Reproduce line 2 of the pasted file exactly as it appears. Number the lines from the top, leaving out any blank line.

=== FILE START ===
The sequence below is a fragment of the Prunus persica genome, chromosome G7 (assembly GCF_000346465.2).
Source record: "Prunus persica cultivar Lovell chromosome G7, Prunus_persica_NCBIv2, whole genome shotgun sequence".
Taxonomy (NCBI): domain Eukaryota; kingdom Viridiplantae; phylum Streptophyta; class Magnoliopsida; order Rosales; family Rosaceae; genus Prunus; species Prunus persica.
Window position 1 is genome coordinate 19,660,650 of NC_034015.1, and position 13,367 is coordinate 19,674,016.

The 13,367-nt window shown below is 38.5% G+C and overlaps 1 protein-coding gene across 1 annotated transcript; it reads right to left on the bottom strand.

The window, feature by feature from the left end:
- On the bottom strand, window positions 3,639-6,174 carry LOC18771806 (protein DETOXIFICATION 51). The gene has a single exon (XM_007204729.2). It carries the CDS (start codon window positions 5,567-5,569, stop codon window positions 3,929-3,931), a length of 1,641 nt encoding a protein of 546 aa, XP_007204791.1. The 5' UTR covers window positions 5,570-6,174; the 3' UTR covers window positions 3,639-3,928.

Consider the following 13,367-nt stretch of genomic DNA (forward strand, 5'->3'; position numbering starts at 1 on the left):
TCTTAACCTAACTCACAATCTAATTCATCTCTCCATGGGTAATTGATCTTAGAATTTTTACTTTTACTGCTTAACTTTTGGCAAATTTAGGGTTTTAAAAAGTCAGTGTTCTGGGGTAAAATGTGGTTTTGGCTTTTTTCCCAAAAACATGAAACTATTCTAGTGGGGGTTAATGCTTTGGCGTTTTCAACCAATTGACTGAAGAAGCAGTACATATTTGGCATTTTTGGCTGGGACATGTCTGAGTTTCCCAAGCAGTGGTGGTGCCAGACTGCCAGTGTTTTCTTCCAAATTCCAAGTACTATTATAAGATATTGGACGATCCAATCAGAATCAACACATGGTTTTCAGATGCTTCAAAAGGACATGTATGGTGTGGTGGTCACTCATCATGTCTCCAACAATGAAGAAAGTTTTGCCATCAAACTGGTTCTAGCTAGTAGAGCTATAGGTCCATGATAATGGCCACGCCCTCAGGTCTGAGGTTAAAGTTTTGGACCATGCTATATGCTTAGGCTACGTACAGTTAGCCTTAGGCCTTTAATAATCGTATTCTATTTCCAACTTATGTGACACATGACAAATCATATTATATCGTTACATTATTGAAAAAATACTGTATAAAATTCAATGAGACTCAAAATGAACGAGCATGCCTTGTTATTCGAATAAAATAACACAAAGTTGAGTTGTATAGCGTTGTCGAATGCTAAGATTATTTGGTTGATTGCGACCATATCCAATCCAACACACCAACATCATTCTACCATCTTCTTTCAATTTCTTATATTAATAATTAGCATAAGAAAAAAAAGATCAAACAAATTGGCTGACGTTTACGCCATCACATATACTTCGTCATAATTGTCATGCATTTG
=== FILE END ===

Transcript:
Source record: "Prunus persica cultivar Lovell chromosome G7, Prunus_persica_NCBIv2, whole genome shotgun sequence".